Re: [OPE-L] price of production/supply price/value

From: Fred Moseley (fmoseley@MTHOLYOKE.EDU)
Date: Wed Feb 22 2006 - 11:09:34 EST

Hi Ian, a few comments below on your recent reply to Andy.

On Sat, 18 Feb 2006, Ian Wright wrote:

> The narrow question I want to answer is therefore: why does Marx's
> value theory appear to break apart under these specific, "modern"
> conditions?

Again, I insist that it is not MARX'S value theory that breaks apart,
but ANOTHER value theory, based on linear production theory.

I would reformulate your question as:

        Why are the two aggregate equalities not satisfied in
        Bortkiewicz's theory, but are satisfied in Marx's theory?

And my answer would be:

        Because the two theories are based on entirely different
        logical methods - Bortkiewicz's theory with PHYSICAL quantities
        as the initial givens and Marx's theory with MONEY quantities
        as the initial givens (along with the quantity of current
        labor and the MELT).  It is not surprising that two such
        diametrically opposed logical methods come to different
        conslusions with respect to the two aggregate equalties.

I think it is an interesting and worthwhile question why Bortkievicz's
theory breaks down under these conditions.  But it has nothing to do
with Marx's theory.

> my intuition is that the following kinds of assumptions:
> - simultaneous determination
> - homogeneous labour
> - uniform profits
> - self-replacing equilibrium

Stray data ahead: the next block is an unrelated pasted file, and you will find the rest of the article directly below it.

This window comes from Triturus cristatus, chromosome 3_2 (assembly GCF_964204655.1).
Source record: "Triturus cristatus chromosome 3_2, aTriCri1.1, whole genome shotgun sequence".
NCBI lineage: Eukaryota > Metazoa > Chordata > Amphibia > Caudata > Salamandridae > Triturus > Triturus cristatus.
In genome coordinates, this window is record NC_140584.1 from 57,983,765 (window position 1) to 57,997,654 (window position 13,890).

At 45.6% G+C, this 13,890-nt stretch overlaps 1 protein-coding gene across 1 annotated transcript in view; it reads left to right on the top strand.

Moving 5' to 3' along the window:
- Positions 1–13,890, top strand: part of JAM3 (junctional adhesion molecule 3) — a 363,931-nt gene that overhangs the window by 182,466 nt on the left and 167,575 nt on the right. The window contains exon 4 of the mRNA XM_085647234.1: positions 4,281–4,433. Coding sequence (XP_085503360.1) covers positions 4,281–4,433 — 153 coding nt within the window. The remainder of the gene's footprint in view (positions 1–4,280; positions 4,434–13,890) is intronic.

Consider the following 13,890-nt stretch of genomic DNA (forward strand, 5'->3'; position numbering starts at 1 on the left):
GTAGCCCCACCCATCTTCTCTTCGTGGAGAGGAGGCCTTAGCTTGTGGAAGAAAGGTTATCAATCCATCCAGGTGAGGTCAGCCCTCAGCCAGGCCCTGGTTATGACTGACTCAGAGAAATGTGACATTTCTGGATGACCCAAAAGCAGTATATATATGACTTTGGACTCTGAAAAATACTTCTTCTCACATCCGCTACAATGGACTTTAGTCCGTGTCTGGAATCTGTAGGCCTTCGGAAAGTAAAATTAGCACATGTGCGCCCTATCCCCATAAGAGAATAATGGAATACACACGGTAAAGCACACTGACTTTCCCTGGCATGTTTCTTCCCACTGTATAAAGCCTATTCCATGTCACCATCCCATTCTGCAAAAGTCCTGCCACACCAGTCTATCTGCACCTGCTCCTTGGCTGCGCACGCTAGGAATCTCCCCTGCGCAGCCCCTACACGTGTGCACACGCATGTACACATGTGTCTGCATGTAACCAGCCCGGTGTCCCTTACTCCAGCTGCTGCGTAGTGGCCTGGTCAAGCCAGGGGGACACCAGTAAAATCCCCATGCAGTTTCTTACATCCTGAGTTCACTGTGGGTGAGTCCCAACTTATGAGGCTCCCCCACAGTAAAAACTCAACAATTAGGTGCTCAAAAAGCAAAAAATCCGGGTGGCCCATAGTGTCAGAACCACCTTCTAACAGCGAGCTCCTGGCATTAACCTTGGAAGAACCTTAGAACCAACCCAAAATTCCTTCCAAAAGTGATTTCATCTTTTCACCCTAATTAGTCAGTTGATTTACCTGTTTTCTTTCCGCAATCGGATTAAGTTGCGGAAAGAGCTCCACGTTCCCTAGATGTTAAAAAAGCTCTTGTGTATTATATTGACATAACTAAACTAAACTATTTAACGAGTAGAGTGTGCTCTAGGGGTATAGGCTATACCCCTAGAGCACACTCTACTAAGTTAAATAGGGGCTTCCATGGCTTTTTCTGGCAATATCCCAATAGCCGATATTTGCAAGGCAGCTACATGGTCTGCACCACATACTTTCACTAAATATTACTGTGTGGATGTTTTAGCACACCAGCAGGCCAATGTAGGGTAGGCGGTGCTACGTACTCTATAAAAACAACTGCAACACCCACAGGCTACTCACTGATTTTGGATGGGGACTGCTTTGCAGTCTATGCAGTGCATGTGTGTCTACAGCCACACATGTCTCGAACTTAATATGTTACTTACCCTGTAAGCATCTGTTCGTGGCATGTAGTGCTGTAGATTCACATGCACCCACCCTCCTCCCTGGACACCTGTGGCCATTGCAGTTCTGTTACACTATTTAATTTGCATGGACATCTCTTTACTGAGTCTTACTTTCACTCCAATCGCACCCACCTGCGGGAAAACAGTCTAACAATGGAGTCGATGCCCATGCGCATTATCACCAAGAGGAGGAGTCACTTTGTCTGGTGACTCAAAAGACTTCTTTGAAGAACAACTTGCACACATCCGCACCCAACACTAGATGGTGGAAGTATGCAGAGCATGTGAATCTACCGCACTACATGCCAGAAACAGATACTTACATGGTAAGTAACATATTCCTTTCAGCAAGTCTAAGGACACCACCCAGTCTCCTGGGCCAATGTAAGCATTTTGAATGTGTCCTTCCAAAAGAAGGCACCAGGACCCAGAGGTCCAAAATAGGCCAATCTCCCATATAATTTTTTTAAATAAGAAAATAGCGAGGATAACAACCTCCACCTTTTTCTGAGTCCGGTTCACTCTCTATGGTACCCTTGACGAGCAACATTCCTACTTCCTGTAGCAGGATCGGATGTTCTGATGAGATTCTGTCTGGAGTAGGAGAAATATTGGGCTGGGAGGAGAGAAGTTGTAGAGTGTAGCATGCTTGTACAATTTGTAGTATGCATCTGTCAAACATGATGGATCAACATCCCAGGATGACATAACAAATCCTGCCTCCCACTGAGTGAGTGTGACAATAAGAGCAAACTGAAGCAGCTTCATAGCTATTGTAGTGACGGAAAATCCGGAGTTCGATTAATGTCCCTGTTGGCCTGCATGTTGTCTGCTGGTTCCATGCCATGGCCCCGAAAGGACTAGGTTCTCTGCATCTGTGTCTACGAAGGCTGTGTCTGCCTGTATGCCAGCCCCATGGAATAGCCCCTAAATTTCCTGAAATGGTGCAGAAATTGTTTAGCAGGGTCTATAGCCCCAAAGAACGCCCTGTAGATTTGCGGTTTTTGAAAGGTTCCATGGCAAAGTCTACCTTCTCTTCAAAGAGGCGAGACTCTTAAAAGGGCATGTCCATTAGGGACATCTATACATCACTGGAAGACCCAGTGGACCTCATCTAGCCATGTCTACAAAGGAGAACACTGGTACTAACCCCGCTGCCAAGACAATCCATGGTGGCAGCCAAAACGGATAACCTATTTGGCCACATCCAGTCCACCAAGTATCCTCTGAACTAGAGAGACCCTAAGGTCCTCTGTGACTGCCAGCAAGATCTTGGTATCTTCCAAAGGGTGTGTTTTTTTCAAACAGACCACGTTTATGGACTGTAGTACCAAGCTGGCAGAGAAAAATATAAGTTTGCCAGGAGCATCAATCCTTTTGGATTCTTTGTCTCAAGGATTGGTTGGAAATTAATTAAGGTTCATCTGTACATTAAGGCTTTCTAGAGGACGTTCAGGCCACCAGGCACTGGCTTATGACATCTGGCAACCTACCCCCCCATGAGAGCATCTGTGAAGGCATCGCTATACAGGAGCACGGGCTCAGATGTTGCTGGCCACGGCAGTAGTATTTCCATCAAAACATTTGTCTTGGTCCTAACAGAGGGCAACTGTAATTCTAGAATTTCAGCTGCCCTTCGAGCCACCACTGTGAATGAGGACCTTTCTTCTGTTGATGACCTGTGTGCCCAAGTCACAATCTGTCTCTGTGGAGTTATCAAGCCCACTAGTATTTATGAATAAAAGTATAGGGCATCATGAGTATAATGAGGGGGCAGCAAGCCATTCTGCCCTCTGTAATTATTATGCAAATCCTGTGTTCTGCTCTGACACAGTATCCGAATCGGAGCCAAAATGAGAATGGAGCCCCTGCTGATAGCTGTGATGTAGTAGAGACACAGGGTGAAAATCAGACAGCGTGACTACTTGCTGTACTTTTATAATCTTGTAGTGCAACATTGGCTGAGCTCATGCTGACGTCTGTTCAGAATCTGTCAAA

> - simple reproduction etc.
> are conditions under which the value-price relations should hold,
> "ideal" conditions so to speak.

I am afraid that your intuition is mistaken, at least with respect to
Marx's theory.  These assumptions are not "ideal" conditions or a
"special case" of Marx's theory.  Rather the assumptions of simultaneous
determination and self-replacing equilibrium (by which I assume you mean
the physical quantities are taken as given and replaced in the next
period) are aspects of an entirely different logical method from Marx's
theory.  It may indeed be that in Bortkievicz's theory value-price
relations do not hold under these ideal conditions, but that has
nothing to do with value-price relations in Marx's theory.

> But I agree with Saad-Filho when he says that the "aggregrate
> equalities are essential for Marx". They are essential because price
> is meant to be a form of value and, at a certain level of abstraction,
> price must represent labour-time and there must be quantitative
> identity (via a MELT, and given the abstractions).

I agree with you that the aggregate equalities are essential in Marx's
theory.  But I argue further that these aggregate equalities are not
conditions equalities, which may or may not be satisfied, depending on
certain conditions, but are instead identities, which follow of necessity
from Marx's logical method of:  (1) first determining the total
surplus-value (in Vol. 1 at the level of abstraction of capital in
general) and then analyzing the division of this predetermined total
surplus-value into individual parts (in Vol. 3 at the level of abstraction
of competition); and (2) taking the same quantities of money capital as
given at both levels of abstraction (the initial M in M - C ... ).


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